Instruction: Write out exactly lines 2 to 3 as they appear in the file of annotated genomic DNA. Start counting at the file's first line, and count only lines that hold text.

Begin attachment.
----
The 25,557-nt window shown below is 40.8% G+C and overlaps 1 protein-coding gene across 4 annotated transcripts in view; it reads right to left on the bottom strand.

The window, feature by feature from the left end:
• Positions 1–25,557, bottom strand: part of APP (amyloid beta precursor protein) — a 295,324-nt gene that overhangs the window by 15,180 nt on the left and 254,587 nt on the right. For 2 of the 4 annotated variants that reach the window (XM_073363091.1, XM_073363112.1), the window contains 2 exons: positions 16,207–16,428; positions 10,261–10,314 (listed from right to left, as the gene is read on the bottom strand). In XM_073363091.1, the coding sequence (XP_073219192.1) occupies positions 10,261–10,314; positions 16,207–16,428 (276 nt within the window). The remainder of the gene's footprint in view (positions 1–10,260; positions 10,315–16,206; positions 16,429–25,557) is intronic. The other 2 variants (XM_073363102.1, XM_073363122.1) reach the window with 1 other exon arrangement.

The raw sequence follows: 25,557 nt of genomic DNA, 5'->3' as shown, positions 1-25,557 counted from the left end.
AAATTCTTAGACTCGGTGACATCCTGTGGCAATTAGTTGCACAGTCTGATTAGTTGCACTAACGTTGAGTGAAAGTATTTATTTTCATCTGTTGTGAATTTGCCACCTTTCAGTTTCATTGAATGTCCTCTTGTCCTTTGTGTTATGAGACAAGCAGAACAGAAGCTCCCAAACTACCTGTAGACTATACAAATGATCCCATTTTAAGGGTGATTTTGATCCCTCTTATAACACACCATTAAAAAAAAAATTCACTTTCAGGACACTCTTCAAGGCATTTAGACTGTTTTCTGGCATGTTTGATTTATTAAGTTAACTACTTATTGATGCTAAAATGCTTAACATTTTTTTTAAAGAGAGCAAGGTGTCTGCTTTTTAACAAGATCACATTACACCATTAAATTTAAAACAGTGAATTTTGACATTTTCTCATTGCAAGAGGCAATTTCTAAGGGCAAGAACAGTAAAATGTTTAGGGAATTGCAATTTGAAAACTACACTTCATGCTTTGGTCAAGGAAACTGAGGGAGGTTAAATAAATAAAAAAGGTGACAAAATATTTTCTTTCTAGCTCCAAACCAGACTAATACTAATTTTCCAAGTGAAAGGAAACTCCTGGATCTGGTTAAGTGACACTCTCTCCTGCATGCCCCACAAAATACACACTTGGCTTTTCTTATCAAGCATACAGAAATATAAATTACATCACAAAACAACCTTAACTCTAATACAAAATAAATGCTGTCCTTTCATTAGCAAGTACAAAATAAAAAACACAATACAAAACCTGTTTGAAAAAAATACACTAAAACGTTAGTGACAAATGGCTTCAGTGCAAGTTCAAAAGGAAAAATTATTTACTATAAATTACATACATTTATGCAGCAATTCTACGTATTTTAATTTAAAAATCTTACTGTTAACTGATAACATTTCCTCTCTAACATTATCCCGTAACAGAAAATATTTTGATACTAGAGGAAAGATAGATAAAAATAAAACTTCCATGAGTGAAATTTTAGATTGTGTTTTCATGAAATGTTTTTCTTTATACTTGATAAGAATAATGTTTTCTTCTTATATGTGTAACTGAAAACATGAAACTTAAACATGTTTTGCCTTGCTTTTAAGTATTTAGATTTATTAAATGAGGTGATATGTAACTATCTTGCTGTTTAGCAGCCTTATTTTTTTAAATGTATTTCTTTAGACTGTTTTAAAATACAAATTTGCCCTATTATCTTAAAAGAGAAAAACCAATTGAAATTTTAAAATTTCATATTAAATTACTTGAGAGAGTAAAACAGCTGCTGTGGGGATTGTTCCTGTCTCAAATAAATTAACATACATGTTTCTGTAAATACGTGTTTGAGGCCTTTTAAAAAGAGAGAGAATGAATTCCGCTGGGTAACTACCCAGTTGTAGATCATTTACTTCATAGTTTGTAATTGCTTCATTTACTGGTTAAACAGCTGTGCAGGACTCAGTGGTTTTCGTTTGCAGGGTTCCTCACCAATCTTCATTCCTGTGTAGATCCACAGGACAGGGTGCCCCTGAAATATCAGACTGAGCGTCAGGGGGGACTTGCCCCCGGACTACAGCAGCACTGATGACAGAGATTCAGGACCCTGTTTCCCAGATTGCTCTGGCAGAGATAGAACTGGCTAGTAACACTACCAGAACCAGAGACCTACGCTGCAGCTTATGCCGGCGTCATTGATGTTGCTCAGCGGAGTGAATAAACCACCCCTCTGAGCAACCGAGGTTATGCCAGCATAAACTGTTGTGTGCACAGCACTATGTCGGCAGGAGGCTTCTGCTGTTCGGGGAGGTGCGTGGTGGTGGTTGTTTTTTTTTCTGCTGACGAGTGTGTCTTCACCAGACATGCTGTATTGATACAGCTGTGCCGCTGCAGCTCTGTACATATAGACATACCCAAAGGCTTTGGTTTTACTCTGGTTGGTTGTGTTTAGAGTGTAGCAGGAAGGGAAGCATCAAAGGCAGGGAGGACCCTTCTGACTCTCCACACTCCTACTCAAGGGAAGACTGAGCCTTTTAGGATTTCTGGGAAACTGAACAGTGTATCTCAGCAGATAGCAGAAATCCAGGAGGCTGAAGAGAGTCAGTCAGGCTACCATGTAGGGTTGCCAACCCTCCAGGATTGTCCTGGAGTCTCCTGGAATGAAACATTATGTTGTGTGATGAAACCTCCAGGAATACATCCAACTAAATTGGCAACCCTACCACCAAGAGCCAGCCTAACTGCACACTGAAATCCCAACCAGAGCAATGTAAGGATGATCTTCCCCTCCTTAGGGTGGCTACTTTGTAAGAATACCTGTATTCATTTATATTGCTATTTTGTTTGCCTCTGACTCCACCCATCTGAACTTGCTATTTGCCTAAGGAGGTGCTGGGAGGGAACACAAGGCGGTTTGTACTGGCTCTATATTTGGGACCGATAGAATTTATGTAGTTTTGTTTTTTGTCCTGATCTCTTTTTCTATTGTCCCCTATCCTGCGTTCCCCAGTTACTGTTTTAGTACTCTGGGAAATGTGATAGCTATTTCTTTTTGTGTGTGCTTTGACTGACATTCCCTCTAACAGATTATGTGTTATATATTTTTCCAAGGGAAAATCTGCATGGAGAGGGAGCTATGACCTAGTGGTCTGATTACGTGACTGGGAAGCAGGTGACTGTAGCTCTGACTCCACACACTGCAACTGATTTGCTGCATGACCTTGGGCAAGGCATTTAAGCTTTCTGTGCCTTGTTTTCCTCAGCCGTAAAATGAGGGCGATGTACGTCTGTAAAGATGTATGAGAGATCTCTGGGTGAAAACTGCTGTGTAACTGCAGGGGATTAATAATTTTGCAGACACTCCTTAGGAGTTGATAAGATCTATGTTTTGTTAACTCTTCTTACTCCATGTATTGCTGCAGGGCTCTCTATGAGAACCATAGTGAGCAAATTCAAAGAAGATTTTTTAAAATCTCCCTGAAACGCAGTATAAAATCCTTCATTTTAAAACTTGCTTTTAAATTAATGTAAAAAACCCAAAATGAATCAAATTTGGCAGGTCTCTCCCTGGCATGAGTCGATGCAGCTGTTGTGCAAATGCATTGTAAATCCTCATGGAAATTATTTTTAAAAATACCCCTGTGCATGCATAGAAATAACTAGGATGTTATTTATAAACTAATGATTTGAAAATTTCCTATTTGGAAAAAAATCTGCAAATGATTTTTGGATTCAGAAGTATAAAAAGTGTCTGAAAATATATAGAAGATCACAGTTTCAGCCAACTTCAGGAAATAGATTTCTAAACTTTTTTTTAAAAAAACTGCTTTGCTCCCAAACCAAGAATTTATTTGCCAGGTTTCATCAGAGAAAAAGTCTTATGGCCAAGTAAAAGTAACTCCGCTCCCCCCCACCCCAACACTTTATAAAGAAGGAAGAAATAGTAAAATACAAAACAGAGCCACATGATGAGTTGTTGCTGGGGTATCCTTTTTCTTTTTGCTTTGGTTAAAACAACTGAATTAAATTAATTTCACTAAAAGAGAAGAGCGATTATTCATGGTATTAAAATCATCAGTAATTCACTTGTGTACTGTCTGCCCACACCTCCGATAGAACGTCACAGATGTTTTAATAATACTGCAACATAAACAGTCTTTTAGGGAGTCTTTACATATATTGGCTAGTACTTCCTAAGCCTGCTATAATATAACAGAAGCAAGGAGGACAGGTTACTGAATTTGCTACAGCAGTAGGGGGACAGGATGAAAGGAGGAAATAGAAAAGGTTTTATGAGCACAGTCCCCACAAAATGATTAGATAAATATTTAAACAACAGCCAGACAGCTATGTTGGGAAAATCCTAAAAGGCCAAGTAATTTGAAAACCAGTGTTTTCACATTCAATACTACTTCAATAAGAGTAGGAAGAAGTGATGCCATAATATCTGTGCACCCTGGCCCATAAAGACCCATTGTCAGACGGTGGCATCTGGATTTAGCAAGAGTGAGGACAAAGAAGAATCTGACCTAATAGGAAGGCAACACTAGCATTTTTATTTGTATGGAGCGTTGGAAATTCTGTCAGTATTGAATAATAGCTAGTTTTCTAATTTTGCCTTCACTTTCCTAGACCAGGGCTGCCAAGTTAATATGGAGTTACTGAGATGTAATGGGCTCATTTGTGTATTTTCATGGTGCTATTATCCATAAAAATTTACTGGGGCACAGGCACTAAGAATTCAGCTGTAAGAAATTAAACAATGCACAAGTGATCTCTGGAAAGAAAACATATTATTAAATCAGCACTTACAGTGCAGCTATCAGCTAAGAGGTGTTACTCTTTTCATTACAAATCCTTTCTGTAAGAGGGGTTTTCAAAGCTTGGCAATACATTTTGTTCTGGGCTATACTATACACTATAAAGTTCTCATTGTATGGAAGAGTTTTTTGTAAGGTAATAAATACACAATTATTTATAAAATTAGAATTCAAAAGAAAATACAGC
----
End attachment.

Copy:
The window, feature by feature from the left end:
• Positions 1–25,557, bottom strand: part of APP (amyloid beta precursor protein) — a 295,324-nt gene that overhangs the window by 15,180 nt on the left and 254,587 nt on the right. For 2 of the 4 annotated variants that reach the window (XM_073363091.1, XM_073363112.1), the window contains 2 exons: positions 16,207–16,428; positions 10,261–10,314 (listed from right to left, as the gene is read on the bottom strand). In XM_073363091.1, the coding sequence (XP_073219192.1) occupies positions 10,261–10,314; positions 16,207–16,428 (276 nt within the window). The remainder of the gene's footprint in view (positions 1–10,260; positions 10,315–16,206; positions 16,429–25,557) is intronic. The other 2 variants (XM_073363102.1, XM_073363122.1) reach the window with 1 other exon arrangement.